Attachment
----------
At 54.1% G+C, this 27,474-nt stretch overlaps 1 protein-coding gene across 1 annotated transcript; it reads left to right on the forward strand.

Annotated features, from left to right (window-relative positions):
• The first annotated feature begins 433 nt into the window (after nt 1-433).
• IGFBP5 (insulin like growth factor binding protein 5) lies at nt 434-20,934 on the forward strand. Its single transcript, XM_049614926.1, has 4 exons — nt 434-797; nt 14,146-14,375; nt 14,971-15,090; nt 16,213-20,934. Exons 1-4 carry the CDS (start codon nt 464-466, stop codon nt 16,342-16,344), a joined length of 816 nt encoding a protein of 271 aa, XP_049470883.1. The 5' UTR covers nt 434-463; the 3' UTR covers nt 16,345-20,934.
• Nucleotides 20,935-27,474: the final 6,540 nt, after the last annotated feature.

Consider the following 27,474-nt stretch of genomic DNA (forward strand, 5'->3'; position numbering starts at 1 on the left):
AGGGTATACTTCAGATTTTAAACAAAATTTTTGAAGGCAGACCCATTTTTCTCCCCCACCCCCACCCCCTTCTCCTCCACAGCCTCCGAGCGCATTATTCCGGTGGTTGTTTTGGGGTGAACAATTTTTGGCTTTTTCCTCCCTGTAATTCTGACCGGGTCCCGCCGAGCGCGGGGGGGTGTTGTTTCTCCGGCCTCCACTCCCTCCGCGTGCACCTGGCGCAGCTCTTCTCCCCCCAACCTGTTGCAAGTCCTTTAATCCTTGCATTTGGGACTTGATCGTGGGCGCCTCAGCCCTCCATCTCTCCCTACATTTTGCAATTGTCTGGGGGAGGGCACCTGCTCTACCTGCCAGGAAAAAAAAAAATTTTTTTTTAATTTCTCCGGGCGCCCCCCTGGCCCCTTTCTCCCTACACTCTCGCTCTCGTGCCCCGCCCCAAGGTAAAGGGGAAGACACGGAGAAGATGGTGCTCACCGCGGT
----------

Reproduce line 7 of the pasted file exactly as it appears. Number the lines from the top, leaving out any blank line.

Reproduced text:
AGGGTATACTTCAGATTTTAAACAAAATTTTTGAAGGCAGACCCATTTTTCTCCCCCACCCCCACCCCCTTCTCCTCCACAGCCTCCGAGCGCATTATTCCGGTGGTTGTTTTGGGGTGAACAATTTTTGGCTTTTTCCTCCCTGTAATTCTGACCGGGTCCCGCCGAGCGCGGGGGGGTGTTGTTTCTCCGGCCTCCACTCCCTCCGCGTGCACCTGGCGCAGCTCTTCTCCCCCCAACCTGTTGCAAGTCCTTTAATCCTTGCATTTGGGACTTGATCGTGGGCGCCTCAGCCCTCCATCTCTCCCTACATTTTGCAATTGTCTGGGGGAGGGCACCTGCTCTACCTGCCAGGAAAAAAAAAAATTTTTTTTTAATTTCTCCGGGCGCCCCCCTGGCCCCTTTCTCCCTACACTCTCGCTCTCGTGCCCCGCCCCAAGGTAAAGGGGAAGACACGGAGAAGATGGTGCTCACCGCGGT